WELLARD Group CEO Fred Troncone has told producers they must boost livestock numbers now, or risk missing the boat in terms of higher prices.
Mr Troncone was speaking at last week's Pastoralists and Graziers Association convention and said unless producers start restocking now, they could miss out on livestock price increases.
"Because when China opens its doors it will be too late," he said.
Mr Troncone's message was clear, "jump in early, as Australia will not have enough stock to reach the predicted large demand of China".
Mr Troncone said sheep were the safest bet as previous evidence had shown when the price jumped at the re-opening of the Bahrain market.
But PGA vice president and Kojonup sheep farmer Digby Stretch said he would want to see long-term contracts before boosting his numbers.
"The discussion definitely boosts confidence, but real confidence is built up by contracts and cash in the bank," Mr Stretch said.
"I can't go to the bank and say, 'I would like to buy some more lambs because I think this red meat thing will be really good'.
"The bank will say it's a good idea too, but they will ask for a contract to prove that the business plan is as good as I think it is.
"I like the enthusiasm out there, but none of that enthusiasm has replaced my car, or put my kids through school yet nothing will do that except cash flow.
"Let's work hard in converting that enthusiasm into good solid business proposals."
Instilling confidence, Mr Troncone said the time was right, to take advantage of the good times ahead.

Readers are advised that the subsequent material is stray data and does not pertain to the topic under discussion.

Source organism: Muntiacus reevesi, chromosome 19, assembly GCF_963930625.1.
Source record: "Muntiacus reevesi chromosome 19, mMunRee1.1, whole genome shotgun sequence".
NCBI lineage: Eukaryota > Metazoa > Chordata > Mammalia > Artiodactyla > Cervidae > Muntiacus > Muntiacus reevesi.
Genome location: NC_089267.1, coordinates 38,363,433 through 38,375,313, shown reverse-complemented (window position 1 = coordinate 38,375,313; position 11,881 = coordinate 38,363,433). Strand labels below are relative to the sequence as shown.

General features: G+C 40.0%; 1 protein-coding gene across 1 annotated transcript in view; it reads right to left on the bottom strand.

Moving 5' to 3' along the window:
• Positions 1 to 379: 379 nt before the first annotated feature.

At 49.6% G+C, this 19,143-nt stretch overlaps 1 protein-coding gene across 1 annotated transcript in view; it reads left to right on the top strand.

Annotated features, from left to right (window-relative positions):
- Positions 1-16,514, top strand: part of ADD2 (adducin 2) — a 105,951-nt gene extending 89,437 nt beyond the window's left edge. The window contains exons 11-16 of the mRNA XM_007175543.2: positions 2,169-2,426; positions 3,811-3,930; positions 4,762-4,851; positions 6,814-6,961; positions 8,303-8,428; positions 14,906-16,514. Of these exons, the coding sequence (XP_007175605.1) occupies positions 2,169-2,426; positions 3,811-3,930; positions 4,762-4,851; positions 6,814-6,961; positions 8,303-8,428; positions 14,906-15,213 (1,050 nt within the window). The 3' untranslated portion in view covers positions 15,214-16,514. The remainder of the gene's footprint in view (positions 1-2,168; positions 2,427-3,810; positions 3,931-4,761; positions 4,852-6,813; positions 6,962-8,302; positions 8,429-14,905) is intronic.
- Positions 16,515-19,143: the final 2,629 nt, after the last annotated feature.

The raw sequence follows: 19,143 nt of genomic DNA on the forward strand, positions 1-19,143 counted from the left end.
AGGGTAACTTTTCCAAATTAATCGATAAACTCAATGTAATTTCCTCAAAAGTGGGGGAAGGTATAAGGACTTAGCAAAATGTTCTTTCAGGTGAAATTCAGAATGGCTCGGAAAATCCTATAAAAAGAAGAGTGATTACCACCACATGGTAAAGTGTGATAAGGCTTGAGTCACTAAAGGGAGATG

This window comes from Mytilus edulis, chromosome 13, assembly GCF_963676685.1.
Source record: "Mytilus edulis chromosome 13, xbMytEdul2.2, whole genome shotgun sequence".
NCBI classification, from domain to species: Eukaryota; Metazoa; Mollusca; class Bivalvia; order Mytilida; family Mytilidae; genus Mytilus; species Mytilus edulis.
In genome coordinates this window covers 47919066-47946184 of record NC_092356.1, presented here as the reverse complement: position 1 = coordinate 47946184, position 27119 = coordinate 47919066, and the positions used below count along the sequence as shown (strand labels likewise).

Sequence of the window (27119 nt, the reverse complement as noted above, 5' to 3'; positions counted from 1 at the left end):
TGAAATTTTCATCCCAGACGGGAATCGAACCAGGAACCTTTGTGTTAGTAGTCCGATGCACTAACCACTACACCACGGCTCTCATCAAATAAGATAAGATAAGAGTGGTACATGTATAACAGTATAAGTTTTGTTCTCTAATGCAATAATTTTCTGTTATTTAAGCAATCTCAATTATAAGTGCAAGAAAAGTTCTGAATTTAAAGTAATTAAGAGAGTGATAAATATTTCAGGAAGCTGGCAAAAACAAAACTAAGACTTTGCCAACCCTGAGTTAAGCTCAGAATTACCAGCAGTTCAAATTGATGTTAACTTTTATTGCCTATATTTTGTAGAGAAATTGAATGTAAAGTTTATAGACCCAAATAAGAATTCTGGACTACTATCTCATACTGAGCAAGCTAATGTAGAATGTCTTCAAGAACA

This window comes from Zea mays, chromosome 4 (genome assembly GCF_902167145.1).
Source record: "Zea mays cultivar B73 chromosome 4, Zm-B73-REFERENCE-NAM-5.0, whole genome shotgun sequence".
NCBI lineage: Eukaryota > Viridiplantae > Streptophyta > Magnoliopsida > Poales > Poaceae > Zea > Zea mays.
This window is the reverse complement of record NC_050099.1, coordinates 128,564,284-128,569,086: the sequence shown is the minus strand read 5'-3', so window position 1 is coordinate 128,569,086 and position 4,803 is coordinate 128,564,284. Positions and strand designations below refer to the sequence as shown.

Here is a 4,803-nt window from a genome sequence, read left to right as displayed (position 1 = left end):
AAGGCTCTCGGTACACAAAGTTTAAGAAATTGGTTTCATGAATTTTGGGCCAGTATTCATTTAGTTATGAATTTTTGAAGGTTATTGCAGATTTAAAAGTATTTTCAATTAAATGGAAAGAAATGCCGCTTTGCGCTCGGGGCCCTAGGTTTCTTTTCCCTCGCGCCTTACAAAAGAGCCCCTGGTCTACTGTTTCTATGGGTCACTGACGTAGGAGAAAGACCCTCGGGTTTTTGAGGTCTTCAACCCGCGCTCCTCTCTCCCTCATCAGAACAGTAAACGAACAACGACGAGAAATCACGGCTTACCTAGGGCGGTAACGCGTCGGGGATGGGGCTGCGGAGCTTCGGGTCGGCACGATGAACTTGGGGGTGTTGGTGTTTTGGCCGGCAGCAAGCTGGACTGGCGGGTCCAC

"We have the support from (Federal Agriculture Minister) Barnaby Joyce, he is committed to do right by us," Mr Troncone said.
"It's great to have him and the industry to manage these relationships.
"If China and Saudi open, prices will rise.
"I suggest to take advantage of these good times, don't wait because in five or six years you might miss the peak."
Although no one can predict the future, Mr Troncone believed the near future will be prosperous.
Mr Stretch said producers couldn't just switch lambing or calving on and off or the genetic quality of what they need to move and sell.
He said to make long-term decisions with the best of knowledge, producers needed long-term market arrangements with their suppliers and exporters.
"We will get a better result if we talk in longer time frames," Mr Stretch said.
"If we are going to pull this potential lift in market size and get the pull through from this demand all the way and make it work from the supply end, we are going to need a greater level in sophistication in how we deal between ourselves, at a farm production level and through the processors and exporters.
"Don't rock up on the day we are drafting to ask if we have a specific type, think about it around October to December, so we might be able to put it in the paddock for the following year."